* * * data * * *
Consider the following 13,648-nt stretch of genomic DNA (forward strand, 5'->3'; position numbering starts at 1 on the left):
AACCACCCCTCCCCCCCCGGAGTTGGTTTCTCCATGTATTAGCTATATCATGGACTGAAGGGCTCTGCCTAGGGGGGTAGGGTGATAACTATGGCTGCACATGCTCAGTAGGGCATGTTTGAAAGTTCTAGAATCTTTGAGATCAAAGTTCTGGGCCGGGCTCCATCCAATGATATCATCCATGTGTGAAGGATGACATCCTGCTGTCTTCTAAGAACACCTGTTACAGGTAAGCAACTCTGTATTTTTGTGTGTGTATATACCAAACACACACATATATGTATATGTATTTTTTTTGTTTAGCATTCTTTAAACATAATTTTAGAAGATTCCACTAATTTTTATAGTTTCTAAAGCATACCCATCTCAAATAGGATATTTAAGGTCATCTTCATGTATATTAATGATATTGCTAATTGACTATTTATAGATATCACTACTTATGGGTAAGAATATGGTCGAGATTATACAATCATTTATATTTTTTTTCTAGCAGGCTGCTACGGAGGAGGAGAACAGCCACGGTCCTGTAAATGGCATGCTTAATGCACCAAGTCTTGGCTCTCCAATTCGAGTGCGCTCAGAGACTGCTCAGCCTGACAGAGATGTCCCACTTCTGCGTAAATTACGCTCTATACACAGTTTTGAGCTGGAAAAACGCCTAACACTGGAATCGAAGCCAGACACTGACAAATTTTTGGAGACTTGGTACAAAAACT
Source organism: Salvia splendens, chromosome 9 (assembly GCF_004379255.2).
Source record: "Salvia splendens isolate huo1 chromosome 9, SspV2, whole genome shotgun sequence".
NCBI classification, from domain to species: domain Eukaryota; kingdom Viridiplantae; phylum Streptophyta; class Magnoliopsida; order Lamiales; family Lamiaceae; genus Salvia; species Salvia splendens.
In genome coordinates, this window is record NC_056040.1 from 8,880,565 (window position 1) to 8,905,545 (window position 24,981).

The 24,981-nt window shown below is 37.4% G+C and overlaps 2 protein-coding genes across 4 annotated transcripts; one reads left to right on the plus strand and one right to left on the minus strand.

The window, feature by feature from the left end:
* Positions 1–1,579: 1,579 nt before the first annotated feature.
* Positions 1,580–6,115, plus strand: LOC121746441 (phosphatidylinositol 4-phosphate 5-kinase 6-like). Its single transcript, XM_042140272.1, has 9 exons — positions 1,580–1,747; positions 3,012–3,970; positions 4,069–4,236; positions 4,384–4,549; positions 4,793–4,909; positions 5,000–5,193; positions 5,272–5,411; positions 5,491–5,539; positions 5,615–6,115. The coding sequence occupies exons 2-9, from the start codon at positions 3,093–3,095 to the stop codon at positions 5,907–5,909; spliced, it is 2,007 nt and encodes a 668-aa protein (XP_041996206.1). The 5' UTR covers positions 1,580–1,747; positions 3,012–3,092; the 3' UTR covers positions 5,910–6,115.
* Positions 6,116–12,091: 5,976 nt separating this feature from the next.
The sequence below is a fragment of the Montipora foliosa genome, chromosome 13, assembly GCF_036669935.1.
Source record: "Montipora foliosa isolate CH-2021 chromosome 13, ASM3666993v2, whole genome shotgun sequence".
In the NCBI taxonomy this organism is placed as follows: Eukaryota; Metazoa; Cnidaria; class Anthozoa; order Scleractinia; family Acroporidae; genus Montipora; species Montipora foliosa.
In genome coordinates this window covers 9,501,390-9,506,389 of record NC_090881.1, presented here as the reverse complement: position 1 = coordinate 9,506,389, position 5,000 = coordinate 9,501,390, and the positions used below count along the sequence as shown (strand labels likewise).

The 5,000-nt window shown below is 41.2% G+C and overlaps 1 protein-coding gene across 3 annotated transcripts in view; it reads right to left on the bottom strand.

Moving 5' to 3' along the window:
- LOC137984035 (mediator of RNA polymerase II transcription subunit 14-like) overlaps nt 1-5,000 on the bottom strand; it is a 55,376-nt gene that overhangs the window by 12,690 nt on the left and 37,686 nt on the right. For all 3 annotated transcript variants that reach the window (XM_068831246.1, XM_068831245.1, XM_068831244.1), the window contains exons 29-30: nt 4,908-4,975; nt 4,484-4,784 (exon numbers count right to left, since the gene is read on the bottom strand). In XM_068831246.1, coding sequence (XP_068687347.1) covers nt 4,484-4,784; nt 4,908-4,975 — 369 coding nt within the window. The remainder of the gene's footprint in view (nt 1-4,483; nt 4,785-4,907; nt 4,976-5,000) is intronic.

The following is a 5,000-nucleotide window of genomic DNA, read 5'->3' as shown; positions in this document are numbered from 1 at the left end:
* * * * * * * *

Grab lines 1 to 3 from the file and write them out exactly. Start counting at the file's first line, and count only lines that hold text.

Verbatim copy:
Consider the following 13,648-nt stretch of genomic DNA (forward strand, 5'->3'; position numbering starts at 1 on the left):
AACCACCCCTCCCCCCCCGGAGTTGGTTTCTCCATGTATTAGCTATATCATGGACTGAAGGGCTCTGCCTAGGGGGGTAGGGTGATAACTATGGCTGCACATGCTCAGTAGGGCATGTTTGAAAGTTCTAGAATCTTTGAGATCAAAGTTCTGGGCCGGGCTCCATCCAATGATATCATCCATGTGTGAAGGATGACATCCTGCTGTCTTCTAAGAACACCTGTTACAGGTAAGCAACTCTGTATTTTTGTGTGTGTATATACCAAACACACACATATATGTATATGTATTTTTTTTGTTTAGCATTCTTTAAACATAATTTTAGAAGATTCCACTAATTTTTATAGTTTCTAAAGCATACCCATCTCAAATAGGATATTTAAGGTCATCTTCATGTATATTAATGATATTGCTAATTGACTATTTATAGATATCACTACTTATGGGTAAGAATATGGTCGAGATTATACAATCATTTATATTTTTTTTCTAGCAGGCTGCTACGGAGGAGGAGAACAGCCACGGTCCTGTAAATGGCATGCTTAATGCACCAAGTCTTGGCTCTCCAATTCGAGTGCGCTCAGAGACTGCTCAGCCTGACAGAGATGTCCCACTTCTGCGTAAATTACGCTCTATACACAGTTTTGAGCTGGAAAAACGCCTAACACTGGAATCGAAGCCAGACACTGACAAATTTTTGGAGACTTGGTACAAAAACT
Source organism: Salvia splendens, chromosome 9 (assembly GCF_004379255.2).